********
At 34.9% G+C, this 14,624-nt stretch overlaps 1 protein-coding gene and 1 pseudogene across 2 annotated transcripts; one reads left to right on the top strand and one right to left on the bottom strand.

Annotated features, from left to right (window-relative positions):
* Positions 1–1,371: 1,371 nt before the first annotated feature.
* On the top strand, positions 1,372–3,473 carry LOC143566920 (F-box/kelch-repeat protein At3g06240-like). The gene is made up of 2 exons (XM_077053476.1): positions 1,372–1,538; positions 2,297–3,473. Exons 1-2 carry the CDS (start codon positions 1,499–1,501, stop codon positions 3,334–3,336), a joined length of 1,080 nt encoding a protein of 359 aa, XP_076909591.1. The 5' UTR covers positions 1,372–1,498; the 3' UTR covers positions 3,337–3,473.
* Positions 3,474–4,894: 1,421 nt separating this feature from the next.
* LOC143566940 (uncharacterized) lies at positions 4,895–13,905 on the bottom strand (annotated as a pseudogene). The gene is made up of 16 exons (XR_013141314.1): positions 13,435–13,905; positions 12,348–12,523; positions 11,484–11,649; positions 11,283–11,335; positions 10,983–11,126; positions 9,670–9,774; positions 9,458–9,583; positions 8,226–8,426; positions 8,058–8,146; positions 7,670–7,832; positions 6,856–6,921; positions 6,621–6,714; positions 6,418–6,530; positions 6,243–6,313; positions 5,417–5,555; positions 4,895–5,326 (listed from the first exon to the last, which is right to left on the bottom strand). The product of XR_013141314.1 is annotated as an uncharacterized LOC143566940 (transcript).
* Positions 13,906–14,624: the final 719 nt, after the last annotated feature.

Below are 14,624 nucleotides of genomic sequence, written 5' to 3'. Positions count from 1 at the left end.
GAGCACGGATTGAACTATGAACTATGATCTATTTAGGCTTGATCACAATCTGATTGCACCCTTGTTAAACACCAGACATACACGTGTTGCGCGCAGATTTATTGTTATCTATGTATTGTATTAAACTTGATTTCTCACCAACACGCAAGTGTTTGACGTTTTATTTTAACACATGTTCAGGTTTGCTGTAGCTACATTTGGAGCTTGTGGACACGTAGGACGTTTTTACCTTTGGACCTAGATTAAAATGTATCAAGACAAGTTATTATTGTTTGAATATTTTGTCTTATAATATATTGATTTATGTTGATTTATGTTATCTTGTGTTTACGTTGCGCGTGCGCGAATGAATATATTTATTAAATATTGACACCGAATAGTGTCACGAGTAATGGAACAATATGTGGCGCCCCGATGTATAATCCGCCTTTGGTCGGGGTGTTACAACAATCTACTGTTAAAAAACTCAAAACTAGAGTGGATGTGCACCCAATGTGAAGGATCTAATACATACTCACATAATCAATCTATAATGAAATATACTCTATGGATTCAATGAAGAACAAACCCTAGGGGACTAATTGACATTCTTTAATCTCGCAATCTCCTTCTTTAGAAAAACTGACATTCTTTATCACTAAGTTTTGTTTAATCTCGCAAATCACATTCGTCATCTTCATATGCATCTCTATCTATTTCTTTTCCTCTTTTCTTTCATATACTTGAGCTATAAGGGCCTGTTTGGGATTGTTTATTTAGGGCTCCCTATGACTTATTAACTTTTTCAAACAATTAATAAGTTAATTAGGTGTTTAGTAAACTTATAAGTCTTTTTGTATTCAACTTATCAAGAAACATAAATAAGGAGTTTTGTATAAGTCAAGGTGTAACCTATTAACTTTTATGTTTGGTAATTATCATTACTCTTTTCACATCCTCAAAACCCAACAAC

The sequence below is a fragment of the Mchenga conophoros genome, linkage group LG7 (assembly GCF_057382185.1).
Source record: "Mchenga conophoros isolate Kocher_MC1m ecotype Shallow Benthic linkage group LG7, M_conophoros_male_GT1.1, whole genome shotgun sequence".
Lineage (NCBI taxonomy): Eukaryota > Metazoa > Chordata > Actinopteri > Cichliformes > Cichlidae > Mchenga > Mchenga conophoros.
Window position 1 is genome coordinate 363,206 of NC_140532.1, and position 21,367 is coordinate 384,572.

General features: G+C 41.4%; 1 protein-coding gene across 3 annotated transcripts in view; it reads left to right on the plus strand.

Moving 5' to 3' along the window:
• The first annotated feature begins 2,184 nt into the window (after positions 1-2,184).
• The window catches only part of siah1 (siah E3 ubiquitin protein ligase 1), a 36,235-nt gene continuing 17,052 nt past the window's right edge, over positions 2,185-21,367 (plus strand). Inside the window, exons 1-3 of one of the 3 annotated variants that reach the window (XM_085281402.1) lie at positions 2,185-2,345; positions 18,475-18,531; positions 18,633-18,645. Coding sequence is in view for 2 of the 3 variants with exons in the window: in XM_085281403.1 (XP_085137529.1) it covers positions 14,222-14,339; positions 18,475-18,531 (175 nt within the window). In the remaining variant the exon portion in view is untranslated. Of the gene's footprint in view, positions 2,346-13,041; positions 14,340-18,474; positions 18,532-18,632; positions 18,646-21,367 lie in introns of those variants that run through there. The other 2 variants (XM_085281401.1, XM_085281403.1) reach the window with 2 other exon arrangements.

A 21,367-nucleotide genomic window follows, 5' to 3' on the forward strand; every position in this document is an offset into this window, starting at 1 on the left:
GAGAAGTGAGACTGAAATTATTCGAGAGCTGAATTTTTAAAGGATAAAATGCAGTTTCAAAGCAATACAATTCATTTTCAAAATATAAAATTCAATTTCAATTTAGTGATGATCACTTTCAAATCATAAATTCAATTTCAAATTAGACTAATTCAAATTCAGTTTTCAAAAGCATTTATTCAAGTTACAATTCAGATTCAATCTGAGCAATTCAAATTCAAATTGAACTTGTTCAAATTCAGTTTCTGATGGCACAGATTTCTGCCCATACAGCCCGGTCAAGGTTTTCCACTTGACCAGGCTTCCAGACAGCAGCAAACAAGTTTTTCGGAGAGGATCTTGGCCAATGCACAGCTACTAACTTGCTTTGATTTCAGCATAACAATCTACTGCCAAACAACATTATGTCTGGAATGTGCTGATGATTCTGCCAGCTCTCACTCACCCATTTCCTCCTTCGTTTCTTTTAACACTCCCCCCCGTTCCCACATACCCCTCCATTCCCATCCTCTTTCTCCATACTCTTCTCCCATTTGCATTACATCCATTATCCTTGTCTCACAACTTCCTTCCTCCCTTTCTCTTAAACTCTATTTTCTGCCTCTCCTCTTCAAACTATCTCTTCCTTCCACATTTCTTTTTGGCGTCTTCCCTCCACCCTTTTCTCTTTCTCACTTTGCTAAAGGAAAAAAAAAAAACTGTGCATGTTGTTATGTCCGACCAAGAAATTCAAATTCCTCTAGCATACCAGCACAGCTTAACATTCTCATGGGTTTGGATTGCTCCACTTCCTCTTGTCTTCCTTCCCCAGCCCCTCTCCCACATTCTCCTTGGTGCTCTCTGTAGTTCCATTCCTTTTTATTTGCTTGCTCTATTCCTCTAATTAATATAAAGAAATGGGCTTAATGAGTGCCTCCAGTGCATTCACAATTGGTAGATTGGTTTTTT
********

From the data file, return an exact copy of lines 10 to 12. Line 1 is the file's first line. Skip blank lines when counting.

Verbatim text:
The sequence below is a fragment of the Mchenga conophoros genome, linkage group LG7 (assembly GCF_057382185.1).
Source record: "Mchenga conophoros isolate Kocher_MC1m ecotype Shallow Benthic linkage group LG7, M_conophoros_male_GT1.1, whole genome shotgun sequence".
Lineage (NCBI taxonomy): Eukaryota > Metazoa > Chordata > Actinopteri > Cichliformes > Cichlidae > Mchenga > Mchenga conophoros.